On the four month long trip, a storm came up suddenly and broke the main mast. While the Englishmen were crying, a group of Moravians calmly sang hymns and prayed. John Wesley was impressed by their personal faith in the face of a dangerous, life-threatening storm. He became convinced of his inner weakness while the Moravians seemed to possess an inner strength he did not. It was through his friendship with Moravians that Wesley discovered what seemed to be missing in his faith. The Moravians practiced the doctrine of free justification by faith and of the Holy Spirit’s witness.
Upon reaching Savannah on February 8,1736, Wesley began his unique ministry. The colony was populated from the humbler classes of Englishmen, with a few Portuguese Jews, and the German colony of Salzburgers only twenty miles away at Ebenezer. There was also a colony of Scotch Highlanders at the mouth of the Altamaha River and the settlement at Fort Frederica. Oglethorpe positioned his headquarters at Frederica to protect the colony from the Spanish in Florida. Reverend Charles Wesley was officially titled the secretary for Indian affairs, his duties were to be secretary and chaplain at Frederica. John Wesley was appointed missionary at Savannah.
The missionary field in Savannah was quite different from the streets and constraints of London, England. John Wesley was a man of High Church notions and strict methods of living that had little practical value to the native Indians and the collection of colonists struggling to provide a new way of life for themselves. The geographical diversity of his parish was too much for one man, even one of his convictions. The parish was two hundred miles in length and the depth was immeasurable. There was also the diversity in the linguistics and the cultures. John Wesley was a man of strong convictions and he was determined to minister and convert all who would listen.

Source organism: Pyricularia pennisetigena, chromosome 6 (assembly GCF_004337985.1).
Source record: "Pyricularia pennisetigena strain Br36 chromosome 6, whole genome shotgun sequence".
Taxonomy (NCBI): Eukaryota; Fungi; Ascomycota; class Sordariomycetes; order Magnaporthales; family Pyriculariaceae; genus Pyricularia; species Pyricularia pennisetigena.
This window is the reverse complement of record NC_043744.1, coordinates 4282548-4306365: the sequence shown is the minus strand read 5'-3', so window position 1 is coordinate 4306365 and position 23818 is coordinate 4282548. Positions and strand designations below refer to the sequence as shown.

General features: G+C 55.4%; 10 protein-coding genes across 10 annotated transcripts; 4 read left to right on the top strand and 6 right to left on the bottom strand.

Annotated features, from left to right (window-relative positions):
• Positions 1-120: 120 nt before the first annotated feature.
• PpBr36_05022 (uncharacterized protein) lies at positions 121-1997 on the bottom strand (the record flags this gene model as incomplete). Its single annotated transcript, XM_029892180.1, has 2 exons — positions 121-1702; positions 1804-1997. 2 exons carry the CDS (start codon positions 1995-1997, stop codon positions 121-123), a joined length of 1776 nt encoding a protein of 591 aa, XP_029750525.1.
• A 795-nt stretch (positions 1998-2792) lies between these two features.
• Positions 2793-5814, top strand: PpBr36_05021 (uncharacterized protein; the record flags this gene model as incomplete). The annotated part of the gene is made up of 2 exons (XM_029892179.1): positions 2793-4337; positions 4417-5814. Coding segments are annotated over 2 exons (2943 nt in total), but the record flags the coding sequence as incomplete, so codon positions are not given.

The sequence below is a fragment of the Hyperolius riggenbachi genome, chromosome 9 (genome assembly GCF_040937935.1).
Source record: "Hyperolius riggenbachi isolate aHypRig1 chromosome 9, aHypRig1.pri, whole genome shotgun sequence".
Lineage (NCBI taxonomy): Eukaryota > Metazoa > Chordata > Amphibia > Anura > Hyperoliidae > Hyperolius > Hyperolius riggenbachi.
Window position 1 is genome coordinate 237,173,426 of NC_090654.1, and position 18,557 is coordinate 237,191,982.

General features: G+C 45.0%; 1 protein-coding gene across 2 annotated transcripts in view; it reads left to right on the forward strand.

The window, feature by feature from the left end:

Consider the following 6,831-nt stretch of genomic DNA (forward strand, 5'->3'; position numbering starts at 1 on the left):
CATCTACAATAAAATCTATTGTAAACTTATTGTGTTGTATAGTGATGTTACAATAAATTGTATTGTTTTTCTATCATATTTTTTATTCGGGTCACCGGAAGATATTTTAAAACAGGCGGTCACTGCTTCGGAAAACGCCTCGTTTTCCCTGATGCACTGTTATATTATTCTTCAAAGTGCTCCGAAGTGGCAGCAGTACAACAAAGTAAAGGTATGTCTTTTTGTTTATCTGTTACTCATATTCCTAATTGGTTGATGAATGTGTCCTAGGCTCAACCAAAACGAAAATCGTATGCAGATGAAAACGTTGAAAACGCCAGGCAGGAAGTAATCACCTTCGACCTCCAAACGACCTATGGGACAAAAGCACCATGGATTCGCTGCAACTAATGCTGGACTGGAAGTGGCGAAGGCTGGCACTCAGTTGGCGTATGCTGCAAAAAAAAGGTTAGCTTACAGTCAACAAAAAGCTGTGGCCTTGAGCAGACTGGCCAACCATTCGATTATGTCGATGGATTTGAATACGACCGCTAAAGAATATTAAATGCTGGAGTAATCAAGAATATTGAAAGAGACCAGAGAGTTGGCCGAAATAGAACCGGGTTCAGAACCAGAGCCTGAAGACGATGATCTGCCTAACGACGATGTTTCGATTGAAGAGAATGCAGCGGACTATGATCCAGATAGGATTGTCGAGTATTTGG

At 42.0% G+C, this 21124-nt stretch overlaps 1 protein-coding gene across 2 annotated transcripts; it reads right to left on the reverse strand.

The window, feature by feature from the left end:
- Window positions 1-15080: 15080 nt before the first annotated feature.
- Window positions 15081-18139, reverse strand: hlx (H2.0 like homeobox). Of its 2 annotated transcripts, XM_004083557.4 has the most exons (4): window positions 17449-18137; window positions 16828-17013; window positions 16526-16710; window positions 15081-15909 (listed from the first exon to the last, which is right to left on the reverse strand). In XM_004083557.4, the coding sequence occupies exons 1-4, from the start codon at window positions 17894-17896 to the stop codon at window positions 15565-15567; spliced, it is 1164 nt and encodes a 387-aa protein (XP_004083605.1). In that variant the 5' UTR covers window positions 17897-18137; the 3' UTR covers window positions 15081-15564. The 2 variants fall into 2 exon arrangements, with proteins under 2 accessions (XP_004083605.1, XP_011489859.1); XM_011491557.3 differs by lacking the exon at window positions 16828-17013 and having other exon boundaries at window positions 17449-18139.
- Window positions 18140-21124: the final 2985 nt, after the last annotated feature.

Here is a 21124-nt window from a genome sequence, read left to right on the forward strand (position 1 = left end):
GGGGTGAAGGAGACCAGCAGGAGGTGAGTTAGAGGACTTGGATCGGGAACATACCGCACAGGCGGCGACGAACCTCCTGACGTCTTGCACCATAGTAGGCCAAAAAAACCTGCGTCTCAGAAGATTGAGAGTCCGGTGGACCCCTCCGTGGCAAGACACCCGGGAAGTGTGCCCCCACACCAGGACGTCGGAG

In a solution to the problems of language differences, Wesley began to teach himself Spanish in order to converse with the Jewish parishioners. He would travel to the outlying villages of Highgate and Hempstead that were five miles southwest of the town and also to Vernonburgh and Acton that were ten miles to the south. Upon arriving at these rather remote hamlets, Wesley would read public prayers and counsel the French, German, and Swiss settlers living there. A typical Sunday as rector of the Church of Savannah went as:
5:00-6:30 English Prayers
9:00-10:00 Italian Prayers
10:30-12:30 English Communion and Service
1:00-2:00 French Prayers
2:00-3:00 Catechism of children
3:00-4:00 English Prayers